Moving to iCloud Photo Library

A few years ago, I said goodbye to my mid-level digital camera and just started using my iPhone as my camera of choice. After all, the best camera is always the one that you have with you, and I always have my phone with me. It wasn’t until this year’s Automattic meetup that that I realized I was transferring photos from my phone to my computer manually via AirDrop, as if I was still treating my phone like a separate unconnected camera. “Surely there is a better way?” I thought, and that better way was right in front of my face the whole time.

Enter iCloud Photo Library, a cloud-based library which is accessible by all of your Apple devices. If you take a photo or video with your iPhone or iPad, or add one to your library on your Mac, it’s immediately sent to the library in iCloud and visible across all of your Apple devices. It’s simple, it’s magic, and it reminds me of having wallet photos. If I want to show someone a photo or get the urge to publish one online somewhere, I don’t have to explain how sad I am that I don’t have the photo on me, because I already have access to my entire library on my phone.

I had heard great things about iCloud Photo Library, but had resisted because I knew I’d absolutely have to buy more iCloud storage since the free 5GB just wasn’t going to work out. Fortunately, Apple recently launched a 200GB plan at only $2.99/month that I could share with my wife for her photo library too, and that was exactly what we needed. After buying more storage, I switched on iCloud Photo Library in the Photos app on my Mac, and the upload of everything completed in about 6 hours. Now, the 2,471 photos and videos I have worth keeping are accessible on both my Mac and my phone.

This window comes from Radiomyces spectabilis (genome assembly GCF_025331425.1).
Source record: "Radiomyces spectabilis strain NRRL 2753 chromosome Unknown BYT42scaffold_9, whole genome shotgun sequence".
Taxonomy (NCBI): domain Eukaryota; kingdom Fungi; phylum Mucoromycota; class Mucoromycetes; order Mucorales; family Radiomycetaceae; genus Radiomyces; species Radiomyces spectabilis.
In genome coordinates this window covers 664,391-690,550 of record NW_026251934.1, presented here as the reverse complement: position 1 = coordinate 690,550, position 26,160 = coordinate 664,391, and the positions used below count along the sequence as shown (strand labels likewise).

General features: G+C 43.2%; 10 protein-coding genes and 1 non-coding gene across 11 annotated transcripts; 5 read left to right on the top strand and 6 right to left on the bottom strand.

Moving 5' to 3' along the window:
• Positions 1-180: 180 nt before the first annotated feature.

If you do choose to switch to iCloud Photo Library, and I very much recommend that you do, please keep in mind that it is not a dedicated storage solution. Deleting a photo from the library on any connected device will remove it from the iCloud Photo Library and any other device using it too. Also, keep in mind that each device allows you to choose if you want to download the originals to it. My originals are being downloaded to my Mac’s library, like a second backup, while I save space on my phone by not having it download any.

If you aren’t an Apple device user or you aren’t a fan of iCloud, there are many similar options to choose from, like Google Photos and Amazon Prime Photos. Either way, do consider some sort of cloud-based photo library, so you can always carry your memories with you wherever you go and not have to worry about how you’re going to get your new photos to your computer.

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